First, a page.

1. 2001-2005 Porsche 911 and Boxster:  The 996-generation Porsche 911 was the first Porsche to ever have a water-cooled engine.  For Porschephiles, that’s the equivalent of the Pope converting to Buddhism.  The 2001-2005 Porsche 911 and Boxster had a teeny, weeny, little problem with their engines where the faulty intermediate shafts could fail, turning a fine sports car into a very expensive paperweight.  Even after enough owner complaints, Porsche started fixing the problem, but only on a case-by-case basis, which meant that many owners were left out to dry unfairly.  It’s easily one of the largest black spots in Porsche history, which is a true shame, because these cars were otherwise some very nice drives.
  2. 2001-2003 Subaru WRX:  The first Subaru WRX to be offered in the U.S. had a massive problem with the transmission.  The five-speed manuals were extremely fragile, and the tuner-friendly engine often meant that the tiny boxer four-cylinder engine was tuned to within an inch of its life.  All Subarus have problems with their head gasket, but the 2001-2003 WRX often gave its head gasket up before it even reached 100,000 miles.  I can forgive all of this, because aside from these two problems, it’s a reliable daily driver that’s a LOT of fun.  The purity of these WRX’s means that your inner Swedish rally driver fantasies can come true.
  3. 1993-1995 Mazda RX-7:  One of the last rotary-powered cars (the last was the Mazda RX-8), the Mazda RX-7 was a true driver’s car.  However, apex seal failure hangs over every owner’s head like a cloud.  Apex seal failure means a complete engine rebuild or replacement if the car is not maintained at the proper intervals.  The massive amounts of premium fuel and oil going into the engine didn’t help matters, either.  Still, the 3rd-generation Mazda RX-7 is an amazing driver’s car.  Plus, many owners say that there’s  truly nothing like spooling up the second sequential turbocharger.  Mazda had made the RX-7 with two turbochargers – one for the lower rev range only, and the other for the upper rev range only.  It’s been a long, long time since the last RX-7 was built, and I really hope that Mazda gets their act together and builds an RX-9.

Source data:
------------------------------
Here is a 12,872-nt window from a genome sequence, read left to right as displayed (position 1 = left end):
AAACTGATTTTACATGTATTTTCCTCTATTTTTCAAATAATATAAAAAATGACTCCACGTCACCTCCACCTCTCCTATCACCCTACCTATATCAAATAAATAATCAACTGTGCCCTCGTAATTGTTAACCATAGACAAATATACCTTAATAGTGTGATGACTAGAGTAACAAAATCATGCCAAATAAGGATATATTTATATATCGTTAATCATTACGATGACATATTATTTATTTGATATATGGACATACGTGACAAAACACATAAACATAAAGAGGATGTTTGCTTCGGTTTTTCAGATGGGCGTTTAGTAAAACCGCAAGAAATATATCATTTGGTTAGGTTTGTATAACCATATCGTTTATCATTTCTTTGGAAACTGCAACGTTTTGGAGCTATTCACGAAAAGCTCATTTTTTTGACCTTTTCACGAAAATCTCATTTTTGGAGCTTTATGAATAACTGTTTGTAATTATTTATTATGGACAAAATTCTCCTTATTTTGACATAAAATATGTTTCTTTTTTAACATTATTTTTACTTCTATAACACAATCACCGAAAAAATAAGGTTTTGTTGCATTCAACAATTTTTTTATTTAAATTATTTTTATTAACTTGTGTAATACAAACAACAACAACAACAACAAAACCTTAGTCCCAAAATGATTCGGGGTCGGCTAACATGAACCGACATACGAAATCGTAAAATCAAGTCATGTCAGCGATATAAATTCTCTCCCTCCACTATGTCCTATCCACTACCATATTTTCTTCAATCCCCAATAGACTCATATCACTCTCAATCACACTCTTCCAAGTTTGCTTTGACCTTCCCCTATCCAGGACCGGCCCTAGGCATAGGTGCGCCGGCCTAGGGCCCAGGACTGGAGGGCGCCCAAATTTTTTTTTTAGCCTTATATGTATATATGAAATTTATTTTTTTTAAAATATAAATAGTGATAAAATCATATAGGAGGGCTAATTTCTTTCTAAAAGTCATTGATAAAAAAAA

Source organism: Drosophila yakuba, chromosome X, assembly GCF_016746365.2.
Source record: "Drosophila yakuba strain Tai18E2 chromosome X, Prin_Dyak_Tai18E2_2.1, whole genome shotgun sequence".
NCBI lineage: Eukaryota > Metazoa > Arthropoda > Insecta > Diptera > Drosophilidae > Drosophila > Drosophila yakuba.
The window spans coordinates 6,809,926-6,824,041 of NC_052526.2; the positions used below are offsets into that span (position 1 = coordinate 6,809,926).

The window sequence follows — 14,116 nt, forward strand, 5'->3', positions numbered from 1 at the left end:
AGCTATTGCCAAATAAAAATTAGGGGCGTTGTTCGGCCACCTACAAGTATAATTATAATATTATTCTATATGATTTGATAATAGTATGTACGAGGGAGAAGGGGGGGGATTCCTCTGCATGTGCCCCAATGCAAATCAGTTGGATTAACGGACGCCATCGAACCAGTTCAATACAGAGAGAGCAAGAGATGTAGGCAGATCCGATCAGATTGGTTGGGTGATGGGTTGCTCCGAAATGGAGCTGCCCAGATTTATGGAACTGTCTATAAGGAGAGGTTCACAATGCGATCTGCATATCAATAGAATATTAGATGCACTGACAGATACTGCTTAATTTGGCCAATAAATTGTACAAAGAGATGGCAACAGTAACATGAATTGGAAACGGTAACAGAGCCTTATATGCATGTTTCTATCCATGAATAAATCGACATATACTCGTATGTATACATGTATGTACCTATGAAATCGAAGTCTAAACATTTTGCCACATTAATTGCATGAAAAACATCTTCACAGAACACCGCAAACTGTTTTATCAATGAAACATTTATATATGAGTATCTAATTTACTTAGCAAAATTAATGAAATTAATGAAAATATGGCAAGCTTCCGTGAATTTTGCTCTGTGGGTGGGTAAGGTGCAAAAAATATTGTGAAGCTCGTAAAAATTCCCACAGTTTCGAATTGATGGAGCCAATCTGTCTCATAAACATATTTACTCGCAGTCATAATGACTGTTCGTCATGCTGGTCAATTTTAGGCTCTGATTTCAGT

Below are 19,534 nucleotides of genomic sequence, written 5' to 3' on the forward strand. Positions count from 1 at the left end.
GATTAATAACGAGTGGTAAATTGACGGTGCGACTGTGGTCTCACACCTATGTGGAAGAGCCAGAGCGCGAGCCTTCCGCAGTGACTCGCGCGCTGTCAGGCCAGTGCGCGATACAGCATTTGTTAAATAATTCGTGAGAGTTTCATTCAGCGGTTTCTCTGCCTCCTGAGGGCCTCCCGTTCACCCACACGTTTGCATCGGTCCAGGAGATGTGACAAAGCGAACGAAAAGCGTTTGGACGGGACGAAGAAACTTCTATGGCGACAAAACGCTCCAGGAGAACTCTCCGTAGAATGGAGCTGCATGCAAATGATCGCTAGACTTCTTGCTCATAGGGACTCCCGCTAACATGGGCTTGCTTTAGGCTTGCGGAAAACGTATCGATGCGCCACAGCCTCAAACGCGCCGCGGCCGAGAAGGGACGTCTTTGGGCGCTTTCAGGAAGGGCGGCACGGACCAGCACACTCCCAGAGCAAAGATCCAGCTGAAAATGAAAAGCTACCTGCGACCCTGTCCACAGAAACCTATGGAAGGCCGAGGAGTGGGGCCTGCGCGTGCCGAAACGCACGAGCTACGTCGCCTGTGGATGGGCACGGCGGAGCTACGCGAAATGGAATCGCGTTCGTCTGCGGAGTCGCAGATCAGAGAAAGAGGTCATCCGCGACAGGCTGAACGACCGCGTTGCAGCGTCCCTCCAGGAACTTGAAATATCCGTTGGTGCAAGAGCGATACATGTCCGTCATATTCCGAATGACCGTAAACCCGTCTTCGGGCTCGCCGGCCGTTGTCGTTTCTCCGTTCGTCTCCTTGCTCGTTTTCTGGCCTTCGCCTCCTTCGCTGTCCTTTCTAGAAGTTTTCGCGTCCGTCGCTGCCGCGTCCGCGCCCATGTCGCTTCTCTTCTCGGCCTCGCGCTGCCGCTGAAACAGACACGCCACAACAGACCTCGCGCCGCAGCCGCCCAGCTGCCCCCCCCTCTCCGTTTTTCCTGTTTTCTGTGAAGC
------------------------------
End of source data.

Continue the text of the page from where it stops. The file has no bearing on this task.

4. 1999 Ford Mustang SVT Cobra:  This was a one-model-year special put on by Ford, and it was supposed to be a drag racing special for the street.  However, it didn’t  take long for enthusiasts, mainly drag racers, to figure out that it was making WAY less than the 320 horsepower that Ford advertised.  Ford traced the problem to aluminum residue in the intake and exhaust systems.  Ford did well by fixing the problem free of charge.  However, the public snafu on Ford’s part caused Ford to drop production of the SVT Cobra after just one model year.  The upside is that there are no other reliability problems with the SVT Cobra Mustang.  Because it’s a single-model-year special-edition Mustang, it’s got potential to be a future classic.  Don’t be intimidated if you see one for sale with lots of modifications – Ford designed this car to be tuner-friendly.  Just make sure that there’s good documentation of the car.
  5. 2008-2010 Nissan GT-R:  Like many supercars, the Nissan GT-R came with launch control.  The difference was that the launch control function could potentially blow up the transmission and void the warranty, leaving the unlucky owner with a $20,000 repair bill.  Nissan settled a class-action lawsuit in Decemer 2010, and the launch control was dialed back on 2011-up models.  It’s impossible not to love the GT-R and it’s mind-altering ability to be an absolute freight train on race tracks of any kind, just avoid the hard launches.
  6. 2001-2006 MINI Cooper S:  Anybody who was (or is) an owner of the 2001-2006 MINI Cooper S felt more like a beta tester for a video game than anything else.  Here’s the relatively short list of, uh, ‘bugs:’  Electric power steering pumps that could catch fire, supercharger failure after just 80,000 miles, and head gaskets that seemed to be timed to blow up as soon as the warranty expired.  Despite it being a sub-$20,000 car new (and used), it’s got maintenance costs of a 2001-2005 Porsche 911 or Boxster (see #1 on this list for reference).  If you can forgive those faults, the handling is some of the best this world has ever seen.